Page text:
How do I get a hold of distributors so that I call sell their products?
I would like to sell products for companies. I do not want to hold position of the products. I'd like to make the order, pay the company, pick up the product, and deliver to my buyer. The idea is to lower my cost. Will this work?
I think Larry gave you a good answer. Think about becoming a Manufacturer's Rep. I did that for over 20 years and you just hook up with a number of manufacturers and sell their products on a commission basis. Most have no inventory and just need to sell and collect the commission check. You could visit the website of MANA "Manufacturer's Agents National Association" and learn a bit more. It will be a little difficult to start in with no industry connections but you might think about finding an interesting field and working for a Rep for a year or two which would let you make some connections and pick up some industry specific knowledge.
I appreciate all the information by all. I just received very good advice. This is very helpful.
Yes, this will work for you in the initial phase when you are not too occupied. However, when you will get busy with more customers you may not able to do this on routine. The you need to stock some inventory at your end.
Please check this option for future.
Mustafa- Agree with the comments written below (e.g. drop ship scenario). A little off topic but: Back in the day what worked better was what was called Manufacturer's Rep. It still exists in some form today as a 1099 employee but again you are loosely working for the actual OEM not the distributor. And they typically commissioned with either a percent of your sales or percent of gross margin. You add more value this way. But you are expected to attend certain trainings, follow certain guidelines, and represent the company as if you were a actual employee. Maybe consider that approach as you do not hold any product.
It can work as a business model and the success depends on what the value is that you are offering to your customer and what is the perceived value to them that you are offering. Service without perceived value is difficult to scale. For example, focusing on being the least cost of goods producer, or offering a service that no one else offers or can do to your level is largely the value that you offer.
If you are researching companies for products to sell you can google the distributors that are available that carry the products you are interested in. The Sales Dept of every distributor is always looking for new customers therefore call, make an appointment to review their product line, pick-up product brochures, check out their pricing levels and terms, and then turn this information to your buyer. The reverse would be the case if you were the one buying products for use in your operation (manufacturing or resale). I was involved in manufacturing and the PA I replace advised me to keep an open mind by making time available for new vendors of products you use. He advised me that by keeping an open mind; you are making your self available for a new resource supplying items you use (possibly better quality or a better price).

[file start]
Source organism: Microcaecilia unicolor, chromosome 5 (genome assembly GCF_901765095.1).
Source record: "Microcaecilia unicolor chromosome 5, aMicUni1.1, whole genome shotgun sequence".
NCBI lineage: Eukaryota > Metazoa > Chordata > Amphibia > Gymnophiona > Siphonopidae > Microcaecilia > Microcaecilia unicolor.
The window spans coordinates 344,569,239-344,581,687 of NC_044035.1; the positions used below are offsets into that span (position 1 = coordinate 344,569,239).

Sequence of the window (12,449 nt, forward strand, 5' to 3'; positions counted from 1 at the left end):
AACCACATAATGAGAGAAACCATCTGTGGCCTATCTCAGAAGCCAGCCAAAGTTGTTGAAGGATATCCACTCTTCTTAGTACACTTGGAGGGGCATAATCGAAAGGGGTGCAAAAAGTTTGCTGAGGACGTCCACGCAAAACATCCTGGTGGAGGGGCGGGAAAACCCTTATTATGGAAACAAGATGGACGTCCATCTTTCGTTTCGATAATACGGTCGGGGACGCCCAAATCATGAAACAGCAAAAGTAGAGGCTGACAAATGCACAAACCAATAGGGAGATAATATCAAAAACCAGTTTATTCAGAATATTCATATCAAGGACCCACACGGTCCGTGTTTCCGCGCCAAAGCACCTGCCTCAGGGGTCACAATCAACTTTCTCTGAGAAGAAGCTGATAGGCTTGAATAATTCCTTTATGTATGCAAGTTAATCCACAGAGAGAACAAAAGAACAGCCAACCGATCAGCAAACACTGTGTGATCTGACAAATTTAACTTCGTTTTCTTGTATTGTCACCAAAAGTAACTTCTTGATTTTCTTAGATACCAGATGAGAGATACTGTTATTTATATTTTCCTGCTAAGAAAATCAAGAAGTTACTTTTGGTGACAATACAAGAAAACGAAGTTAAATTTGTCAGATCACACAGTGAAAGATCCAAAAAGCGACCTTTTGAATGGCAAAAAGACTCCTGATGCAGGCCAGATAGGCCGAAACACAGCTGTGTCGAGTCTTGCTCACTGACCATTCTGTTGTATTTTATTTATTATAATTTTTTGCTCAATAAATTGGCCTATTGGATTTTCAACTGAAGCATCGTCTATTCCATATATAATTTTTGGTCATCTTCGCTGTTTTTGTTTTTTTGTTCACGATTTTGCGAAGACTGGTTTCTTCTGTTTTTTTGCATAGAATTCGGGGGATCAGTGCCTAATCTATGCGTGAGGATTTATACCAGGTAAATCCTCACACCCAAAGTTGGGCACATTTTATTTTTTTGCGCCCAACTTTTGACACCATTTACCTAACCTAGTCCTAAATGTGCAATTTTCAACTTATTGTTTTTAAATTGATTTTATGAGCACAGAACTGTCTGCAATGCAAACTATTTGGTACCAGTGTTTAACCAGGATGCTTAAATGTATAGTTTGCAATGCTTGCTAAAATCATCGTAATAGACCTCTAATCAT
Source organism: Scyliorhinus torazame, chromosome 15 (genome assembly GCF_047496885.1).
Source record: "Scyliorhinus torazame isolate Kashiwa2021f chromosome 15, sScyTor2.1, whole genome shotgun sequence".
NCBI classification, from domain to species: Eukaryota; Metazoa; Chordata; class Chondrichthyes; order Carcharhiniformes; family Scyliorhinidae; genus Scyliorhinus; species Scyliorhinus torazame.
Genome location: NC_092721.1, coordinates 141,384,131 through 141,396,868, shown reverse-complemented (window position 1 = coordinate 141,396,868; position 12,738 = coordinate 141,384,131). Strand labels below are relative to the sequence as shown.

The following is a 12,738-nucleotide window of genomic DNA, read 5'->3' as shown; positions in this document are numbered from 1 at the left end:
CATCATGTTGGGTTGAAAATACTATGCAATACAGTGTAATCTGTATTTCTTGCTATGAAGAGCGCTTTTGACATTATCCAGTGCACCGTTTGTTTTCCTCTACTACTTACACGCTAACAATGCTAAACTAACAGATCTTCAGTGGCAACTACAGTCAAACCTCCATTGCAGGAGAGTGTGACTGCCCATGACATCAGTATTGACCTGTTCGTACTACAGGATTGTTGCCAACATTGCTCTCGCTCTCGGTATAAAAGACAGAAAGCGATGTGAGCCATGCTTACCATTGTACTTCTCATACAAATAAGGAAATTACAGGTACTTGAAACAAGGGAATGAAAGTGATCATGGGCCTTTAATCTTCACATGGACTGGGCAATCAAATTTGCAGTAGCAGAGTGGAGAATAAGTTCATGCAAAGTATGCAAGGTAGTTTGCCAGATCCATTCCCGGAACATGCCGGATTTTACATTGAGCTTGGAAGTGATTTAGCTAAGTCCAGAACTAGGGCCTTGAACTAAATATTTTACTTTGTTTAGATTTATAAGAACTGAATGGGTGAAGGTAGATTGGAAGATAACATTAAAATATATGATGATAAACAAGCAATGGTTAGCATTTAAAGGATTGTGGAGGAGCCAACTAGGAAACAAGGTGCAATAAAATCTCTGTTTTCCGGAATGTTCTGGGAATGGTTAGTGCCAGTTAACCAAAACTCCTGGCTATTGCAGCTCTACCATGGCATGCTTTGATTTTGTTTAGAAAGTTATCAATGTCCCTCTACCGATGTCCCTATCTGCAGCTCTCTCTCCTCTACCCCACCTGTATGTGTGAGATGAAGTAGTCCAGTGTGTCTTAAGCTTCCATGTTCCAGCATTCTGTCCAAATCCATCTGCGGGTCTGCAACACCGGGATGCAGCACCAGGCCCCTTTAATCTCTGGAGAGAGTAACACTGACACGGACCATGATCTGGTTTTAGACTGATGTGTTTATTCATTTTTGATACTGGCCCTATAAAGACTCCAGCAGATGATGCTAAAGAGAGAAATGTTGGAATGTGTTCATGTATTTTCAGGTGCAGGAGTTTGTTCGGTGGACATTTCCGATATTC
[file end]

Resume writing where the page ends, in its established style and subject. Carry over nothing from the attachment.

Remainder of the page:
Mustafa - It depends. What you are saying here is basically what drop-shippers do. But I must tell you that this is a volume game. If you are not able to get sufficient orders, you will not be able to get the price and those who are able to sell in volumes will get better price. For electronics, computing and software, this is a dead market.
Mustafa: The most common business models for what you are suggesting is to either act as an affiliate marketer or as an arbitrageur. As an affiliate marketer you are providing marketing services and the company with whom you are an affiliate is doing all fulfillments. You typically get a rev. share on the order amount. In a retail setting this is typically less than 15%; in the services/software market this could be as high as 50%. As an arbitrageur, you are doing the marketing and sales activities, collecting orders for products with enough lead time that you can source/fulfill the order at a price significantly below what you are selling the products for (i.e. you are keeping the spread between the sales price and the fulfillment price). An arbitrageur can use a combination of drop shipping (as Daniel indicated) and inventory purchase/repackaging/fulfillment. Basically as the arbitrageur, you are doing all functions of the business except holding inventory until AFTER the sale or in the case of drop shipping -- never holding inventory.
It sounds like "dropshipping" to me which does indeed work. I found this article very helpful: https://www.shopify.com/guides/dropshipping